The Democratic Party often times reminds voters and republicans that the GOP is no longer the party of Abraham Lincoln, as the Republican Party have begun to use dog whistle racism as a tactic to energize their base. I have no problem with reminding the Republicans of this fact, it's true that if Abraham Lincoln ran today he'd have been called a RINO and would not have had a shot in the primaries. He would've been lucky to win a nomination for a local race, much less the Presidency. But Democrats also need to remember that they are no longer the party of Franklin Roosevelt and Lyndon Johnson.
Several prominent Democrats like Nancy Pelosi and Dianne Feinstein have argued against universal healthcare and free public college tuition. They represent the moderate portion of the Democratic Party that believes that we should stick with Obamacare entirely which only seeks to defend a capitalist approach to healthcare. Now I think that Obamacare has great elements to it, but instead of wanting to create a public option, several prominent Democrats have advocated against that, leaving all of us at the mercy of the capitalist healthcare system. A system, I'd remind you, has little incentive to respond to public need so long as there is no real competition to them on the market that responds to that public need.
Those of us who need a solution to this problem still have to deal with the capitalist system that created so many of the problems we have today. This is why we have Medicare and Medicaid, so that those who need help and support have an option that isn't ran by people who bear no allegiance to them.
Not to mention that these leaders within the Democratic Party who seem to be diametrically opposed to any kind of change to Obamacare have to realize that this was a Republican proposal from the early 1990's called HEART which was sponsored by Bob Dole, Orrin Hatch, Chuck Grassley, and Richard Lugar. HEART had an individual mandate, standardized benefits, a voucher program, and barred the denial of insurance due to preexisting conditions.
Those who are well off, see no problem with this system because they're simply ignorant to the needs of those who are poor. Sure, this is a great start to how we should respond. But those who have been screwed by the free market "solution" to a basic necessity like healthcare stand to gain nothing. Many corporations, to protect a profit margin, raised the financial burden on their customers when the Affordable Care Act was passed. If you're well off, this may not hurt you like someone in the lower class or lower middle class. Those who have benefited from a society driven by wealth and money seem to have no problem putting others at the mercy of it. At this point, the only difference between the Democrats and the Republicans is deciding which, if any, regulations to apply to this market.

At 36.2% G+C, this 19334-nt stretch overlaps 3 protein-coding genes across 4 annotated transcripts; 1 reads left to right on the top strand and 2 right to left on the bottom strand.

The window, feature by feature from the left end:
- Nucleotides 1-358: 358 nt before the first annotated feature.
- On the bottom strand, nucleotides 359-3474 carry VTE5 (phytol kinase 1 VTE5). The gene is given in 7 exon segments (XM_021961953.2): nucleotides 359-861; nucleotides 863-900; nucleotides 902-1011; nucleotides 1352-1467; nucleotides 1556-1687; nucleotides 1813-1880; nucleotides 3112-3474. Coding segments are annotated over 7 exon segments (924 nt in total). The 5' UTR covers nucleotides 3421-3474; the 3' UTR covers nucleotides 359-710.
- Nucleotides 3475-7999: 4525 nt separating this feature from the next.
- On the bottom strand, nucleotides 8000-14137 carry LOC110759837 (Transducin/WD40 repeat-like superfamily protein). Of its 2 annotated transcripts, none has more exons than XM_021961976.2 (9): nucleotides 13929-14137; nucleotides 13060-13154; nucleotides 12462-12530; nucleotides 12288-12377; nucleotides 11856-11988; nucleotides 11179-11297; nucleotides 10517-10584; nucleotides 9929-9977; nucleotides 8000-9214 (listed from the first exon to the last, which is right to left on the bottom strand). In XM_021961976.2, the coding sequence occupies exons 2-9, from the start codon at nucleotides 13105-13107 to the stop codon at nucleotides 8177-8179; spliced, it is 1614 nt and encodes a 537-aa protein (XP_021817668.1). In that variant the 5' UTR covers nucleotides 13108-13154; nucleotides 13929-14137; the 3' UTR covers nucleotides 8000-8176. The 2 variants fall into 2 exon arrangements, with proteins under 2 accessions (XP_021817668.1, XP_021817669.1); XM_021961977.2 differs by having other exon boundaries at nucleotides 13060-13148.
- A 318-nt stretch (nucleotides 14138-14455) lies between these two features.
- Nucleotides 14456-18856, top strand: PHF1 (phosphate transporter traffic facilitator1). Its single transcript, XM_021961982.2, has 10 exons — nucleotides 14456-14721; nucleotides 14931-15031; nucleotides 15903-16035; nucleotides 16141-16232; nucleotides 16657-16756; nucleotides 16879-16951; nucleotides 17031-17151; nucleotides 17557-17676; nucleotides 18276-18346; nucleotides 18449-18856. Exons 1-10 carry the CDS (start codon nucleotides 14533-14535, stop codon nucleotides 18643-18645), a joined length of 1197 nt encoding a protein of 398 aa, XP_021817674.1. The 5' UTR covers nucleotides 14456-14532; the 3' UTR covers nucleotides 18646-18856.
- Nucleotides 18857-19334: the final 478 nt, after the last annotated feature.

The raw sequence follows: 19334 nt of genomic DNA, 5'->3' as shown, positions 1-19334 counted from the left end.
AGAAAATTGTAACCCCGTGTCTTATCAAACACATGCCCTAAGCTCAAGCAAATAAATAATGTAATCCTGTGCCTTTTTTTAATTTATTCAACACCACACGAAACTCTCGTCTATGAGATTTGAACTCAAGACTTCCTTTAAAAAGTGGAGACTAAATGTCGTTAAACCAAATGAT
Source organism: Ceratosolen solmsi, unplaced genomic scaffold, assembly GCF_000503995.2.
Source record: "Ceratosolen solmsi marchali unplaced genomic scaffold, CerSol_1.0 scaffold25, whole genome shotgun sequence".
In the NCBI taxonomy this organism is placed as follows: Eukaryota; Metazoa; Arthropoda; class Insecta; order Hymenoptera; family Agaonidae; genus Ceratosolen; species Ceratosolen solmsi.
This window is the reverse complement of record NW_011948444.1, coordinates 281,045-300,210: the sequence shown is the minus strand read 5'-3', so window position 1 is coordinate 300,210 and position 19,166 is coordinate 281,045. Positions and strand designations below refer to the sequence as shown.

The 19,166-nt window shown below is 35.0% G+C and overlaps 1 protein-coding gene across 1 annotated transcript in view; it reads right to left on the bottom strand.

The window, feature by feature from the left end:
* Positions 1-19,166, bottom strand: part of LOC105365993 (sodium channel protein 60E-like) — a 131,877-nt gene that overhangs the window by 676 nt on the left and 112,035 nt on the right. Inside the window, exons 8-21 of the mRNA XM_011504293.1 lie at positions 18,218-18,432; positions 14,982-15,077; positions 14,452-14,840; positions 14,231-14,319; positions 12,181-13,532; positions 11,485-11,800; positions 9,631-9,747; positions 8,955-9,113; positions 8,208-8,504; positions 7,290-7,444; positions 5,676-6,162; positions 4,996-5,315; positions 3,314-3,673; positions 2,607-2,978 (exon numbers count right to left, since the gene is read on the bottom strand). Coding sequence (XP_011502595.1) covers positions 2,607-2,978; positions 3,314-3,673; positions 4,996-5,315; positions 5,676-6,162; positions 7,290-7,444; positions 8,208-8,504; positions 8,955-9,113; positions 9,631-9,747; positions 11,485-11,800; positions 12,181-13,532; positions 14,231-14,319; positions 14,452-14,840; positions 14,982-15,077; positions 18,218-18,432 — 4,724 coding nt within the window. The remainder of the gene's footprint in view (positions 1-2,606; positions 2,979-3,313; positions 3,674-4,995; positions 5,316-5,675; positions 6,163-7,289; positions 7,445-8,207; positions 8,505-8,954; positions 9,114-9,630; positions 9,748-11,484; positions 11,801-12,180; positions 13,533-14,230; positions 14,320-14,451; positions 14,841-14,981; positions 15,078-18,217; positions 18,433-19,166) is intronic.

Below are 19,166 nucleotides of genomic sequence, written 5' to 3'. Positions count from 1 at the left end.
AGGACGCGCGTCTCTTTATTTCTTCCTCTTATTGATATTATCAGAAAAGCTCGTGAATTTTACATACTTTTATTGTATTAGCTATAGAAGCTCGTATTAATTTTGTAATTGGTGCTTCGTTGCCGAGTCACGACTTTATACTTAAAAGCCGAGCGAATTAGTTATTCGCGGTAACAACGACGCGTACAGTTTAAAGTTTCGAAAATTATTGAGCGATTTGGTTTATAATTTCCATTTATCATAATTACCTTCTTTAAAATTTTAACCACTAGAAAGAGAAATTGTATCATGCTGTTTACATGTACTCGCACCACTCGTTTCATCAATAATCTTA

The point of this is to say that FDR and LBJ applied a radical change to the country through their Anti-poverty programs. They changed the way we as a governed society care for the poor. Democrats who now oppose expanding those programs often times tend to be those who don't need that radical change. But those who Democrats claim to be fighting for, those who have been thrown around by this system and treated like they're rights are malleable, in all reality don't have a great friend in the Democratic Party anymore.
Democrats have dismissed healthcare plans and education plans that have worked in countless other countries as just pure socialism and dismiss them as too radical. It's also important to note that when Republicans respond like that and with that sentiment towards gun control ("Australia isn't REALLY safer!" or "It may work in Japan but it can't work here") Democrats treat that as an ignorant argument that isn't valid enough to consider in debate.
If the Democratic Party wants to be the party of the working class they need to remember what the Democratic Party of the 40's, 50's, and 60's embodied in their legislation. Protecting the Working Family. Not the Walton Family.